Former tuba player of The Philadelphia Orchestra, tuba faculty at The Curtis Institute of Music
In 1972, Eugene Ormandy invited Paul Krzywicki to join the Philadelphia Orchestra as tubaist, and he remained there for 33 years playing more than 4,000 concerts around the world under Maestros Muti, Sawallisch, and Eschenbach, in addition to his first eight years with Ormandy. In that same year Rudolf Serkin invited him to join the faculty of the Curtis Institute of Music where he is now in his 46th year as teacher of tuba and brass orchestral performance.
Paul attended the Aspen Music Festival in 1963. There he studied with William Bell, America's most renowned teacher, and eventually followed him to Indiana University where Paul received both Bachelor's and Master's degrees, a Performers' Certificate and was teaching assistant to Mr. Bell. Krzywicki joined the Army in 1967 and spent three years as a member of the United States Military Academy Band at West Point. His career after the Army brought him many opportunities in many places: the New York Brass Sextet, the Cambridge Brass Quintet of Boston, the Boston Ballet, the Portland (Maine) Symphony, summers as a faculty member of the Aspen Music Festival, assistant professor at Youngstown State University, and a position with the Buffalo Philharmonic.
In 1985, the Philadelphia Orchestra presented him with the C. Hartman Kuhn Award for showing "ability and enterprise of such character as to enhance the standards and reputation of the Philadelphia Orchestra."
That same year, the Philadelphia Orchestra commissioned a new work, Music for Three Trombones and Tuba by Raymond Premru, which Krzywicki performed. He had already appeared as soloist with the Orchestra in 1965, performing the premiere of Fantasy for Tuba and Strings, a composition by his brother, Jan. He also appeared as soloist on four Youth programs in his first fifteen years in the Orchestra. He played the first performance of Jan's Concerto for Tuba and Orchestra with the Temple University Orchestra under Luis Biava in 1997 and soloed under John Williams at the Saratoga Performing Arts Center. He was the recipient of a Fromm Foundation Fellowship to Tanglewood and for three years was a member of the Fulbright Fellowship Screening Committee in New York. He has taught master classes around the United States as well as in faraway places such as Poland, Taiwan and Argentina. In 1983, he participated in an International Music Festival at the University of Maryland, performing before musicians from around the world.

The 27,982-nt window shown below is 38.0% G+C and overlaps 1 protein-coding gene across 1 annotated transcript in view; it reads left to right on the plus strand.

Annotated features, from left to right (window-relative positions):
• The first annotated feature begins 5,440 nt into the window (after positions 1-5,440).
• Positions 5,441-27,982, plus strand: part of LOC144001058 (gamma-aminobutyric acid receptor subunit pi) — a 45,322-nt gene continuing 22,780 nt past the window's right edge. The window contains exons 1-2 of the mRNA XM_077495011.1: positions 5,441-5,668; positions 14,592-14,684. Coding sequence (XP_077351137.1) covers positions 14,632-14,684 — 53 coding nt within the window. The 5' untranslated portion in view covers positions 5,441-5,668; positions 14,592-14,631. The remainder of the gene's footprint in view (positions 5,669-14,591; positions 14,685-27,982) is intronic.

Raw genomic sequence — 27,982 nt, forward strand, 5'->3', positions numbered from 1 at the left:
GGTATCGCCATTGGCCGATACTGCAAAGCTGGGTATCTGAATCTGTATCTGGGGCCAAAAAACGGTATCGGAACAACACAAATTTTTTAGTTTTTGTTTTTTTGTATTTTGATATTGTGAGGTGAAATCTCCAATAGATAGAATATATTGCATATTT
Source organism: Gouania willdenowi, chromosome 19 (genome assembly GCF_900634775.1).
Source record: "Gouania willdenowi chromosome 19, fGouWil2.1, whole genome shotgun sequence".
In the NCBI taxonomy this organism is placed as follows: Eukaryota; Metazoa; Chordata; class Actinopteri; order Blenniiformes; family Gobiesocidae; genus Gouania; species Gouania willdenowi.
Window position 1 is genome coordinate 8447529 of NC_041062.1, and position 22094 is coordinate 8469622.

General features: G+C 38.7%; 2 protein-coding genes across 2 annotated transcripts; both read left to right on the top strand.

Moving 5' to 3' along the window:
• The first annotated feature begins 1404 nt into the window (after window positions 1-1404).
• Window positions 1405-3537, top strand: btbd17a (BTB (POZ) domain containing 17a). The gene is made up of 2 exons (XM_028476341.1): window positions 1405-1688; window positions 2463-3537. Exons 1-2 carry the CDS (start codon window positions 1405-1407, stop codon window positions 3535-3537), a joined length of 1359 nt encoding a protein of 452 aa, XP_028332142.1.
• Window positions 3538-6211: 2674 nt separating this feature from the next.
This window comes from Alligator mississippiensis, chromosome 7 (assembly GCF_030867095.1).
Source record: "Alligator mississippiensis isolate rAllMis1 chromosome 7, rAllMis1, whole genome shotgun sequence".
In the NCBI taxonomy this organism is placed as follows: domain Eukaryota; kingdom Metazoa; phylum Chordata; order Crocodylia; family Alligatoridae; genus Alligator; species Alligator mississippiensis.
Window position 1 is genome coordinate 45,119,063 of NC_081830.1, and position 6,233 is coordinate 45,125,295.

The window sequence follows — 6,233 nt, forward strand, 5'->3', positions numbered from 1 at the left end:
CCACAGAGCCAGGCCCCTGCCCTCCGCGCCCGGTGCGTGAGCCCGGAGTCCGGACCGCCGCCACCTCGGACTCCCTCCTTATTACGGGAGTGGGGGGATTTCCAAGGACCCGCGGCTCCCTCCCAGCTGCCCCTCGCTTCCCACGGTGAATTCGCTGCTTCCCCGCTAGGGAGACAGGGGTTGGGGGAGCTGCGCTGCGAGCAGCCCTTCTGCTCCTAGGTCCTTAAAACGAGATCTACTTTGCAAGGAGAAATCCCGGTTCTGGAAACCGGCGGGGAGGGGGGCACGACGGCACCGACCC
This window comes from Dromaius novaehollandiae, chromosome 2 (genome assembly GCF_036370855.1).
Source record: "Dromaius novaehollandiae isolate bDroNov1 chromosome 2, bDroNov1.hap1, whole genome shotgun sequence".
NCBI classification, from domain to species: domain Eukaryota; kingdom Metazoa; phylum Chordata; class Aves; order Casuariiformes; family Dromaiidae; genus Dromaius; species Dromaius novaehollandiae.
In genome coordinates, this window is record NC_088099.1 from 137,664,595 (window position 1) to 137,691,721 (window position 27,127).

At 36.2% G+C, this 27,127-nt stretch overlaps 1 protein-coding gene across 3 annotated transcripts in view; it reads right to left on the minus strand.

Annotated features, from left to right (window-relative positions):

His graduating students from Curtis have held positions in the Dallas, Pittsburgh, San Francisco, San Jose, New World, North Carolina, Jacksonville, and Syracuse Symphonies; the Aspen Festival Orchestra, the Australian National Opera and Ballet Company in Sydney, the Scottish National Symphony in Glasgow, the Flensburg Symphony in Germany, the United States Military Academy Band at West Point, and the United States Army Band and Field Band.
He is President/Treasurer of the non-profit organization, The Philadelphia Orchestra Retirees and Friends, and recently published the book, From Paderewski to Penderecki.